• 2 0
 @oldschool43: fork compliance is actually a good thing while in moderation.
  • 2 0
 Less unsprung mass is a myth in MTB USD forks since everything is so light. Just pick up a pair of Fox 40 lowers. They weigh nothing.
  • 1 0
 Inverted forks are a little stiffer, have a bit less unsprung mass and have lower friction under load, since you can space the bushing surfaces further from each other, but thats something not so easyly comparable, since you dont usually see two forks by the same manufacturer with the exact same weight, bushings and damper but one is inverted and the other one isnt.
  • 1 0
 @PaulBoettig: Stiffer? I assume you mean fore-aft stiffness. That is not always a benefit. When RS completely redesigned the Boxxer many years ago they experimented with 40 mm stanchions. The results were slower times and more beaten-up test riders.
  • 1 0
 @iamamodel: Stiffness is always relative. Besides the fanboy culture, this is why some prefer the Fox 40 and some the Rock Shox Boxxer.
I dont like too stiff of a fork myself, since i am only about 75kg all geared up, but there are heavier people that can get an advantage out of this.
What i wanted to say is not, thats its automaticly better, but simply a difference that will suit some better than others. Its like that with pretty much every of single one of the top level forks. Performance is very similar, but they fit different tastes.
  • 1 0
 @PaulBoettig: yeah, at 100 kg bw, boxxers are like wet noodles to me whereas 40s or emeralds are perfect. But if tou are 60-70kg, the 40s will feel like a piece of wood
  • 1 0
 @PaulBoettig: stiffness is kinda like wheelsize: 26 is perfect for people up to 175 cm and you would not want to put someone who is 200cm on a 26 but on a 29
  • 3 1
 Liteville alert. I'm here cos I bet a fiver there'd be a Lake Garda comment from Waki. Disappointed.
  • 1 0
 What are these Garda comments you allude to? Tell me more.
  • 1 0
 @danlovesbikes: Rich middle aged Germans on Litevilles who Waki has encountered at Lake Garda and likes to flame (would you believe...)
  • 1 0
 @BenPea: haha gotcha. Yes lots of them at Garda..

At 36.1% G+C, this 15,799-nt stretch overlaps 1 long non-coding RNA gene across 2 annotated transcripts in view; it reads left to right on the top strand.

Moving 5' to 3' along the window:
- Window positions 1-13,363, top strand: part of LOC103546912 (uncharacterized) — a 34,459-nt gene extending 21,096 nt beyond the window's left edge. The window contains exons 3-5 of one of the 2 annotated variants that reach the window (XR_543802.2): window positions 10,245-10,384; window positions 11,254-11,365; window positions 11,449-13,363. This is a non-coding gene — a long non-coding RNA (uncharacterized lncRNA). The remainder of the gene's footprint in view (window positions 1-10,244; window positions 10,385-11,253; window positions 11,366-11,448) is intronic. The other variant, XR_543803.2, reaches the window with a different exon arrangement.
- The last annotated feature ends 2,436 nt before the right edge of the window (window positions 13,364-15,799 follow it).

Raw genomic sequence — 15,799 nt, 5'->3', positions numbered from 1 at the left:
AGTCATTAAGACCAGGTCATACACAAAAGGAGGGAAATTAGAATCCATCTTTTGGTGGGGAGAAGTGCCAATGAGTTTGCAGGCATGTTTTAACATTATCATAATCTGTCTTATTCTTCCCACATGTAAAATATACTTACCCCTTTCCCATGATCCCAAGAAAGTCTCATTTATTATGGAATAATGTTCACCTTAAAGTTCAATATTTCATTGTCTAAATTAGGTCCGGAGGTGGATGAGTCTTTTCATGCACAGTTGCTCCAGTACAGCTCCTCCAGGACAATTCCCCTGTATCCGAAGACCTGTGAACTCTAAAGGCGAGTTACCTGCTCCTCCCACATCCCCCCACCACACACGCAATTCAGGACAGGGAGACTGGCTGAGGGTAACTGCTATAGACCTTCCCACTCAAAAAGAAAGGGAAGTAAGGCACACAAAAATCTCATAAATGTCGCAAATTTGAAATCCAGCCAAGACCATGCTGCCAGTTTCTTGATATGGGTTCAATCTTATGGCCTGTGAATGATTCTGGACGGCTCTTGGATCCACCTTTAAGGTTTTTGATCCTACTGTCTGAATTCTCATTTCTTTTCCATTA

• 3 0
 You had me at tribologically.
  • 3 0
 I'm just here to for the Less Shaft comments
  • 1 0
 I'll buy this if I can see a couple of reviews to verify that tne claims of improved torsional rigidity are comparable to a Lyric.
  • 1 0
 They obviously are. The crown of the intend is bigger thanthe crown+arch unit of the lyrik, plus it has 20 mil axle
  • 4 1
  • 2 0
 I have so much want for a set of Intend forks!
  • 2 0
 yeah just bought one yeehaa.
  • 1 0
 Looks sick, but uber expensive. Curious how they ride. PB needs to do a ride review.
  • 2 0
 This crown is worth two and a half fox 36 csu
  • 1 0
 most of comments like: why to buy Lange & Söhne if seagull from aliexpress is cheaper??
  • 1 2
 Apart from the obvious and apparent lack of stanchion guards.......they are butt ugly!! The lefty is an ugly fork but this takes the gold medal by far. Think I'd rather go rigid than fit one of them things!!
  • 1 0
 Haven't seen a Maverick related comment yet.
  • 3 2
 That Liteville 301 is such a gorgeous bike aswell
  • 1 0
 Whoever said they want less shaft mass?
  • 1 0
 Are these forks really almost 2k USD....?
  • 2 0
 Please make it Coil!
  • 1 0
 Badass where talking.
  • 2 1
 " Less mass on the shaft"

Ladies not going to be happy with that
  • 1 0
 "less mass on the shaft" asked no one ever.
  • 1 0
 Absolutely beautiful craftsman-level work on these. Dream-forks.
  • 1 0
 Hope it works as good as it looks, the blue one is my favorite.
  • 1 0
 you never want too much mass on your shaft
  • 1 0
 Beautiful fork but damn....they're a bit too pricey for me
  • 1 0
 Take your stinking paws off me, you damn dirty ape!
  • 1 1
 Why drop the coin on one of these when my Halson Inversion fork is still running buttery smooth?
  • 1 0
 Here we go again!
  • 1 1
 26, no? No thank you
  • 2 5
 That’s a very heavy fork you have there.
  • 5 0
 Weighs less than my Lyric with an Avy cartridge. I don't see it as heavy.